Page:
Laura Jaimes, MS, RD, LD, CNSC is a registered dietitian at Oregon Health and Science University in Portland, Oregon. She joined the field of metabolics a little over a year ago after working for several years in acute and long-term care. Laura primarily sees patients with phenylketonuria but has also enjoyed the challenge of working with inborn errors of carbohydrate metabolism.
Project Title: Impact of the Formula Shortage on Metabolic Dietitians and Patients with Inborn Errors of Metabolism
Description: In February of 2022, the plant shutdown of a major manufacturer of standard and specialized formulas, named Abbott, shocked the industry and exposed weaknesses in the supply chain. Many patients with inborn errors of metabolism (IEM), including phenylketonuria, could no longer obtain their preferred medical formulas and/or supplements. Despite U.S. government measures to prioritize ingredients for formula production and increase the import of medical formulas from overseas, patients with IEM continued to experience backorders and shortages of their primary formulas. The impact of the shortage on patient’s overall health and metabolic control is unknown, as well as the stress and added burden on metabolic dietitians. This study seeks to understand how the formula shortage has affected both patients with IEMs and metabolic dietitians to provide insight on how to better navigate and create strategies to prevent future shortages.
Marie Norris, MS, RDN, CD, CNSC is a Registered Dietitian and Ph.D. candidate in Nutrition and Integrative Physiology at the University of Utah. Years of clinical experience as a metabolic dietitian have fostered her passion to develop better treatments for patients suffering from inborn errors of metabolism. With a particular fondness for lipid metabolism, she is especially passionate about improving care for patients with long-chain fatty acid oxidation disorders (LC-FAODs). Marie’s research aims to uncover mechanisms of lipotoxic and energy-deficient heart failure in LC-FAODs using patient fibroblasts, patient plasma, LC-FAOD-induced rat cardiomyoblasts, and LC-FAOD mouse models.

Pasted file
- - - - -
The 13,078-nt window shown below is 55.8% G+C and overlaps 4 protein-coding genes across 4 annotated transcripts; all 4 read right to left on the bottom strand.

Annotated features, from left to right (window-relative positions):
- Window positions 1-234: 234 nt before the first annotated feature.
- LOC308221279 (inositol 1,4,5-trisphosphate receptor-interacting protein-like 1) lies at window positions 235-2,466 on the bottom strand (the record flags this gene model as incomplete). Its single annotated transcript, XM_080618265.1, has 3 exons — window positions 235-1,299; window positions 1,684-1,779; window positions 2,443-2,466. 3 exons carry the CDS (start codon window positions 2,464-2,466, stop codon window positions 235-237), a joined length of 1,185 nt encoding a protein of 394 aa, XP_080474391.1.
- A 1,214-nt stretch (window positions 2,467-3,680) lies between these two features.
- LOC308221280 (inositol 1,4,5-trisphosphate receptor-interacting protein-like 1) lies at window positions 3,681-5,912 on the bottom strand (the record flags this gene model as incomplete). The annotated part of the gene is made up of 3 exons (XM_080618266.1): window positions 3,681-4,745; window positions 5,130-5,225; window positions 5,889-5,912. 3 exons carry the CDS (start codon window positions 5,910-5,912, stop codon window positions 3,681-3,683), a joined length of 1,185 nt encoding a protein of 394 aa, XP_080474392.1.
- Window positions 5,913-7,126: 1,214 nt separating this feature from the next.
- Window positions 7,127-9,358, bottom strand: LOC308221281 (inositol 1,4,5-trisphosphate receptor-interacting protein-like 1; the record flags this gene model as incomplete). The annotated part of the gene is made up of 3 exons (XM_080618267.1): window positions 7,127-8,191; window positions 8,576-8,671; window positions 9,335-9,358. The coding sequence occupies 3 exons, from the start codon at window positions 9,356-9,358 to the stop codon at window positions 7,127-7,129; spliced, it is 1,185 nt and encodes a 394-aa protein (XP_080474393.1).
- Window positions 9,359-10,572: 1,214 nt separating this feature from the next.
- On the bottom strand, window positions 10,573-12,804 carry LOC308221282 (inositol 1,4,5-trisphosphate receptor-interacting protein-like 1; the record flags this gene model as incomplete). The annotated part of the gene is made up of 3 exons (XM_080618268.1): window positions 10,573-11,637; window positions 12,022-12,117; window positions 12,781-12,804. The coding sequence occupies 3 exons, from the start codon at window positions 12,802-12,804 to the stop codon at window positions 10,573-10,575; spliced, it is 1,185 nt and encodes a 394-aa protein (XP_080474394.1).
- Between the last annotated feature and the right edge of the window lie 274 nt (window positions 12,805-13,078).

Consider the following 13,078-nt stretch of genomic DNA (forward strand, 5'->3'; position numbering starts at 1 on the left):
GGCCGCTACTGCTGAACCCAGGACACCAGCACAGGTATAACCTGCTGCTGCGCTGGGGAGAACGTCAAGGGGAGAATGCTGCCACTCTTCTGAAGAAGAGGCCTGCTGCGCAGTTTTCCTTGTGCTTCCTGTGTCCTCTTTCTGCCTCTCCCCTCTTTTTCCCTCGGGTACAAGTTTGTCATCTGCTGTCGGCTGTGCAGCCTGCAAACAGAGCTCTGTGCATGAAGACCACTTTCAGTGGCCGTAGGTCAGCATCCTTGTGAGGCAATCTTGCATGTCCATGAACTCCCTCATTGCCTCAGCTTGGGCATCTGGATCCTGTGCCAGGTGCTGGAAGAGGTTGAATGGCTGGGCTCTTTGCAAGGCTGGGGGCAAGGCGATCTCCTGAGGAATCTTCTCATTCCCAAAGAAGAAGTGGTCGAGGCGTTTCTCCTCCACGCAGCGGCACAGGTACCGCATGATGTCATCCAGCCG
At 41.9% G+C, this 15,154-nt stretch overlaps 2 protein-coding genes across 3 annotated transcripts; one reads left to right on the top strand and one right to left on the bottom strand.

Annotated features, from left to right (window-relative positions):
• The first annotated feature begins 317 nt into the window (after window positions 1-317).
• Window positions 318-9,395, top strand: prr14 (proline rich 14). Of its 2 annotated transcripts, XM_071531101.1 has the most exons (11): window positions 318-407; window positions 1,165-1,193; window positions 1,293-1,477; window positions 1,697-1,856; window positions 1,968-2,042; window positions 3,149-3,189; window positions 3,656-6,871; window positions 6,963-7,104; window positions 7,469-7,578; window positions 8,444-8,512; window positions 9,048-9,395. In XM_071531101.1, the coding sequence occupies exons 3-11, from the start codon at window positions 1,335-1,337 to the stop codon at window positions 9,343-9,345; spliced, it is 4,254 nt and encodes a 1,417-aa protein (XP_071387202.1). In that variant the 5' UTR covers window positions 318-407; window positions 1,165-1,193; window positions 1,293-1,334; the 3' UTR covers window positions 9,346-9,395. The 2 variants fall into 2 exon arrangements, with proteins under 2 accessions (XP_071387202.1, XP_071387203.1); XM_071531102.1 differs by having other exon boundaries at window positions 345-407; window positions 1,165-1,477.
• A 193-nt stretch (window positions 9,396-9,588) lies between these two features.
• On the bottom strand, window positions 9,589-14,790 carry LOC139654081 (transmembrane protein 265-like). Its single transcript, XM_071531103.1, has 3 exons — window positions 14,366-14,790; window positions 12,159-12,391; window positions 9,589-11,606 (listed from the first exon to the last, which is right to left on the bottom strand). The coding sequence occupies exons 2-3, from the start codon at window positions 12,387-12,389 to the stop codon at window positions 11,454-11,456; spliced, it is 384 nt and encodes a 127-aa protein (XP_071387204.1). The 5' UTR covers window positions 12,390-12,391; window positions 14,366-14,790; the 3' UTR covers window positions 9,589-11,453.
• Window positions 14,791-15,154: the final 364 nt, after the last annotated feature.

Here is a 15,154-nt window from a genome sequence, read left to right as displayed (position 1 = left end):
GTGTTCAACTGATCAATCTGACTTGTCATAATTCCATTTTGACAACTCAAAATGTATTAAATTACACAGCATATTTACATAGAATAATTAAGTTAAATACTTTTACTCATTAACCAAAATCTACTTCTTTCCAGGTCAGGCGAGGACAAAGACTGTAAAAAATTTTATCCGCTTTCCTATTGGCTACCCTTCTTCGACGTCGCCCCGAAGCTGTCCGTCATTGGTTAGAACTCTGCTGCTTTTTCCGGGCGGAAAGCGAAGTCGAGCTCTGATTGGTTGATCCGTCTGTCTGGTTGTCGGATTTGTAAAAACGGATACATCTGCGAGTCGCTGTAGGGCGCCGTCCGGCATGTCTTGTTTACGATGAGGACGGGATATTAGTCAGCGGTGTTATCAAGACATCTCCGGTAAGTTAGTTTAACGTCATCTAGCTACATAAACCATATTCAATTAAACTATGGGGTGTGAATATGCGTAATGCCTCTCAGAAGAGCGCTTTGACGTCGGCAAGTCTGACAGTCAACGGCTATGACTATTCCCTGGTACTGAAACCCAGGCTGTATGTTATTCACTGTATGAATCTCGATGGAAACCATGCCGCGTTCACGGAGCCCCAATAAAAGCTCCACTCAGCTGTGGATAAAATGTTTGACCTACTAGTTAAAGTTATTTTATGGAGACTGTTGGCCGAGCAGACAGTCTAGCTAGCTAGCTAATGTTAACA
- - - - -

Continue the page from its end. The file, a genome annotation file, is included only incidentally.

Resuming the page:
Project Title: Ceramides in VLCADD-Induced Heart Failure
Description: Despite advances in newborn screening and treatment of patients with fatty acid oxidation disorders, patients with very-long-chain acyl-CoA dehydrogenase deficiency (VLCADD) continue to experience heart failure, which ultimately causes their childhood death (75% child mortality rate in severe cases). Of the numerous lipids that accumulate in these disorders, ceramides are likely the most deleterious. Mounting evidence reveals that elevated ceramides contribute to heart failure in both humans and rodents, and that cardiac function improves with ceramide depletion. Owing to a strong association of plasma ceramides with major adverse cardiac events, the Mayo Clinic is now marketing tests to measure circulating ceramides as markers of cardiovascular mortality. This study will investigate whether plasma ceramides from VLCADD patients correlate with traditional indices of heart failure. This will be the first project investigating the role ceramides play in heart failure observed in VLCADD. As a bench-to-bedside project, my study will encourage providers to measure plasma ceramide concentrations as a marker of cardiovascular mortality in VLCADD patients, and lay the groundwork for the application of novel therapeutic strategies to treat patients with VLCADD.